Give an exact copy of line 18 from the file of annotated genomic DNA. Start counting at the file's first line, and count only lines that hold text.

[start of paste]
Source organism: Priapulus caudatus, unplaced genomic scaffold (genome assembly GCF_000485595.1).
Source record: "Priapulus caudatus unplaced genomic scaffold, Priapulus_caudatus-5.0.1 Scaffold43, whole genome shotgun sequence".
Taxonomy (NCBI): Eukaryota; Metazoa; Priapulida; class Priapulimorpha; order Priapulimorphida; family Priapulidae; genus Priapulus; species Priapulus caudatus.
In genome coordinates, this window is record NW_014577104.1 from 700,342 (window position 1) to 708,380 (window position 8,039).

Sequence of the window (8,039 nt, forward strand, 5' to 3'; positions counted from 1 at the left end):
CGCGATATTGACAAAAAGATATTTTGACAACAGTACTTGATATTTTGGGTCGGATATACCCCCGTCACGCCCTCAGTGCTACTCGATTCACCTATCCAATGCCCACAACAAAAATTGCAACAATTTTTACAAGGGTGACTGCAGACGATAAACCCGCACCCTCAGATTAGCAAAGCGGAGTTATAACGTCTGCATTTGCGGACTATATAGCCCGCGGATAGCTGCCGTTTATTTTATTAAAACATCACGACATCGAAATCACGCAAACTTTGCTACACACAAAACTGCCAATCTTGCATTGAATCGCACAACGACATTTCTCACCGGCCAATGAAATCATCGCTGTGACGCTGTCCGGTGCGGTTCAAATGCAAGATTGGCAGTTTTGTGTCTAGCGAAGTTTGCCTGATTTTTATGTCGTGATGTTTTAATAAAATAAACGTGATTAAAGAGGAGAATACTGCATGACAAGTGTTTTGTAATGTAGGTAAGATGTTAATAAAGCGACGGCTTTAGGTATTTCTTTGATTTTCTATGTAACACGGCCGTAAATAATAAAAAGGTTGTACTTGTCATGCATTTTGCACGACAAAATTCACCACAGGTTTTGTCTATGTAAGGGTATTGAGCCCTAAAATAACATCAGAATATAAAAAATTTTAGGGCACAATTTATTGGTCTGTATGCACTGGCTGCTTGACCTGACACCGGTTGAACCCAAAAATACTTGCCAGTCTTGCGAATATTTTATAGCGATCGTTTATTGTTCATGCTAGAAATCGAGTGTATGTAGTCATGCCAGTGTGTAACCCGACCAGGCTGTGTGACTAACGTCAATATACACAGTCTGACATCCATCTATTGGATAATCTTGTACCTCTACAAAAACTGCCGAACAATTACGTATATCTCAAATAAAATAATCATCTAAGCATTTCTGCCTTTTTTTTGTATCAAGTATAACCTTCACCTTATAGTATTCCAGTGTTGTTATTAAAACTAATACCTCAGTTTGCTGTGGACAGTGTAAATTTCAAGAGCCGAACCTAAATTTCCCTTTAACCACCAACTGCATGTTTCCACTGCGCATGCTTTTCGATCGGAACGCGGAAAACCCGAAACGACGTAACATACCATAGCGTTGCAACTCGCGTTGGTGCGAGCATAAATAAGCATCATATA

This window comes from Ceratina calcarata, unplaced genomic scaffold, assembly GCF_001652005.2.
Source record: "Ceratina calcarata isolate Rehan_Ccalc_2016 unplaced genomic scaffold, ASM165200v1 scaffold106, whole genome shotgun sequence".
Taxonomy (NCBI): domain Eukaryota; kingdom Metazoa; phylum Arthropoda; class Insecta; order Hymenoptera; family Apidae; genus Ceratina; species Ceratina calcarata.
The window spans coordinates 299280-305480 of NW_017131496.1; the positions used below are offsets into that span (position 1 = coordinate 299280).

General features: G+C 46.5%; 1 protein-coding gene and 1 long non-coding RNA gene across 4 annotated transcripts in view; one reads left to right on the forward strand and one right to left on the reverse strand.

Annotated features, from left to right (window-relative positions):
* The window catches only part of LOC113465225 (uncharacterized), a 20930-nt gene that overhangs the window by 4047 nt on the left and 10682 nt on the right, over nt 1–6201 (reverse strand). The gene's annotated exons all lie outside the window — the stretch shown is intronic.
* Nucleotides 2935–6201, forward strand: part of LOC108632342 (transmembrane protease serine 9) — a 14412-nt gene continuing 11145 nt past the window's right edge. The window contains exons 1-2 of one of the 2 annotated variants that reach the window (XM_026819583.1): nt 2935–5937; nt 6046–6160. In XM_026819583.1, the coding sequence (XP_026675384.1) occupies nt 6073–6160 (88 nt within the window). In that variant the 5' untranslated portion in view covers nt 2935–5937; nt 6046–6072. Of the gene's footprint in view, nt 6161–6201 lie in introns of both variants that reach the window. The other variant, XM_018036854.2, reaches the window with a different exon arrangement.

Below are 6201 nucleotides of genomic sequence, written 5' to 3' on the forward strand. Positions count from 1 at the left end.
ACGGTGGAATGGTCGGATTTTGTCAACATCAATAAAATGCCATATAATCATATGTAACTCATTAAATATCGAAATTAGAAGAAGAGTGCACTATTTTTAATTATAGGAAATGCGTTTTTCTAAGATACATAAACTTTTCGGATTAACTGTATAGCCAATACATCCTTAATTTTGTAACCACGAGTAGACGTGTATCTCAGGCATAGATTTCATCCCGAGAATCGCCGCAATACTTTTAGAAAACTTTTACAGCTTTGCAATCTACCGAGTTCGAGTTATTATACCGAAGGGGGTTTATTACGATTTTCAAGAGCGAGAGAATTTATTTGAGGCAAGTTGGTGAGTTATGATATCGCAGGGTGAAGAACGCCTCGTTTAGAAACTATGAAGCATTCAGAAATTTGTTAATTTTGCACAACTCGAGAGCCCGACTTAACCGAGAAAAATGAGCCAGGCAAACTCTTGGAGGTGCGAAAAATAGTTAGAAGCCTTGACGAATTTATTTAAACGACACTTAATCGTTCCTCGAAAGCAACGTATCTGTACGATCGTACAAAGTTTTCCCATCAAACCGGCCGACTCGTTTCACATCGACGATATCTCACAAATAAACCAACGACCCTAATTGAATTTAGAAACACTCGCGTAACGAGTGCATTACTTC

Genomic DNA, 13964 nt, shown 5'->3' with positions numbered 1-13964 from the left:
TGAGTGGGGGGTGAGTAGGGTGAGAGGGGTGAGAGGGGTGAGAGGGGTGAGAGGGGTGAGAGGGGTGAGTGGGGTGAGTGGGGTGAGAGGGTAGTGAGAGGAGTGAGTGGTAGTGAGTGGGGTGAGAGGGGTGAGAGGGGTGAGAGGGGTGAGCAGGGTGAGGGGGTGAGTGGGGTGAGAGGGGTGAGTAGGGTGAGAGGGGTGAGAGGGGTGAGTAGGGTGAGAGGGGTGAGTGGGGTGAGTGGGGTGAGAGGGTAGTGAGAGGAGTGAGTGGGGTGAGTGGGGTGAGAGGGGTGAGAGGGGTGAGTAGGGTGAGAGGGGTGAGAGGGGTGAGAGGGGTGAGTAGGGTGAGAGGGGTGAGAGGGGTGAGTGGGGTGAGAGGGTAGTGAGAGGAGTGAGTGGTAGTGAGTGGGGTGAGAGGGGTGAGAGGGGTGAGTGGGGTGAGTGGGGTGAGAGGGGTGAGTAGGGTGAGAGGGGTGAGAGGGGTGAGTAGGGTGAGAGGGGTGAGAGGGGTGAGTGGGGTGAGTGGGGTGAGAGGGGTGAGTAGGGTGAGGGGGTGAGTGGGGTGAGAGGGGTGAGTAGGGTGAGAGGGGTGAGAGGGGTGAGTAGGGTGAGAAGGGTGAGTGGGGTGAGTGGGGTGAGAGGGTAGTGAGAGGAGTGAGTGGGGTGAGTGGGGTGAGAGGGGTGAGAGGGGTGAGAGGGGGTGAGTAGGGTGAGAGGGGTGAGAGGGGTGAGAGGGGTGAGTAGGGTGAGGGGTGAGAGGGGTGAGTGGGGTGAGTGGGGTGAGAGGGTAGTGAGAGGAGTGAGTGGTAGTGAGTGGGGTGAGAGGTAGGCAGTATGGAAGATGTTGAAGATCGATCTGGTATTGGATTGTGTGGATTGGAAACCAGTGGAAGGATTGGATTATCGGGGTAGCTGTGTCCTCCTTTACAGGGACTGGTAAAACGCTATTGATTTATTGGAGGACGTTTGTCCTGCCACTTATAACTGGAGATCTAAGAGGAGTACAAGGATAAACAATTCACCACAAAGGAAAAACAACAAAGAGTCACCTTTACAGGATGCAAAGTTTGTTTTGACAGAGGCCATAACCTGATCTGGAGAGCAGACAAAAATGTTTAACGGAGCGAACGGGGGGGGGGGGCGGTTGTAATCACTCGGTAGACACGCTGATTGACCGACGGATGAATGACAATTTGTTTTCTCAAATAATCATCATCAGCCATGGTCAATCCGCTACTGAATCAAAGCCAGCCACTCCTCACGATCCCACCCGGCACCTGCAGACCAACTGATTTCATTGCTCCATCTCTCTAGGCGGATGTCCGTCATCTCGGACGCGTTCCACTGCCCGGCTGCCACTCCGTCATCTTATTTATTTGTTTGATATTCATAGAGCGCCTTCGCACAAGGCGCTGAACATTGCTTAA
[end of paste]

TGAGTGGGGGGTGAGTAGGGTGAGAGGGGTGAGAGGGGTGAGAGGGGTGAGAGGGGTGAGAGGGGTGAGTGGGGTGAGTGGGGTGAGAGGGTAGTGAGAGGAGTGAGTGGTAGTGAGTGGGGTGAGAGGGGTGAGAGGGGTGAGAGGGGTGAGCAGGGTGAGGGGGTGAGTGGGGTGAGAGGGGTGAGTAGGGTGAGAGGGGTGAGAGGGGTGAGTAGGGTGAGAGGGGTGAGTGGGGTGAGTGGGGTGAGAGGGTAGTGAGAGGAGTGAGTGGGGTGAGTGGGGTGAGAGGGGTGAGAGGGGTGAGTAGGGTGAGAGGGGTGAGAGGGGTGAGAGGGGTGAGTAGGGTGAGAGGGGTGAGAGGGGTGAGTGGGGTGAGAGGGTAGTGAGAGGAGTGAGTGGTAGTGAGTGGGGTGAGAGGGGTGAGAGGGGTGAGTGGGGTGAGTGGGGTGAGAGGGGTGAGTAGGGTGAGAGGGGTGAGAGGGGTGAGTAGGGTGAGAGGGGTGAGAGGGGTGAGTGGGGTGAGTGGGGTGAGAGGGGTGAGTAGGGTGAGGGGGTGAGTGGGGTGAGAGGGGTGAGTAGGGTGAGAGGGGTGAGAGGGGTGAGTAGGGTGAGAAGGGTGAGTGGGGTGAGTGGGGTGAGAGGGTAGTGAGAGGAGTGAGTGGGGTGAGTGGGGTGAGAGGGGTGAGAGGGGTGAGAGGGGGTGAGTAGGGTGAGAGGGGTGAGAGGGGTGAGAGGGGTGAGTAGGGTGAGGGGTGAGAGGGGTGAGTGGGGTGAGTGGGGTGAGAGGGTAGTGAGAGGAGTGAGTGGTAGTGAGTGGGGTGAGAGGTAGGCAGTATGGAAGATGTTGAAGATCGATCTGGTATTGGATTGTGTGGATTGGAAACCAGTGGAAGGATTGGATTATCGGGGTAGCTGTGTCCTCCTTTACAGGGACTGGTAAAACGCTATTGATTTATTGGAGGACGTTTGTCCTGCCACTTATAACTGGAGATCTAAGAGGAGTACAAGGATAAACAATTCACCACAAAGGAAAAACAACAAAGAGTCACCTTTACAGGATGCAAAGTTTGTTTTGACAGAGGCCATAACCTGATCTGGAGAGCAGACAAAAATGTTTAACGGAGCGAACGGGGGGGGGGGGCGGTTGTAATCACTCGGTAGACACGCTGATTGACCGACGGATGAATGACAATTTGTTTTCTCAAATAATCATCATCAGCCATGGTCAATCCGCTACTGAATCAAAGCCAGCCACTCCTCACGATCCCACCCGGCACCTGCAGACCAACTGATTTCATTGCTCCATCTCTCTAGGCGGATGTCCGTCATCTCGGACGCGTTCCACTGCCCGGCTGCCACTCCGTCATCTTATTTATTTGTTTGATATTCATAGAGCGCCTTCGCACAAGGCGCTGAACATTGCTTAA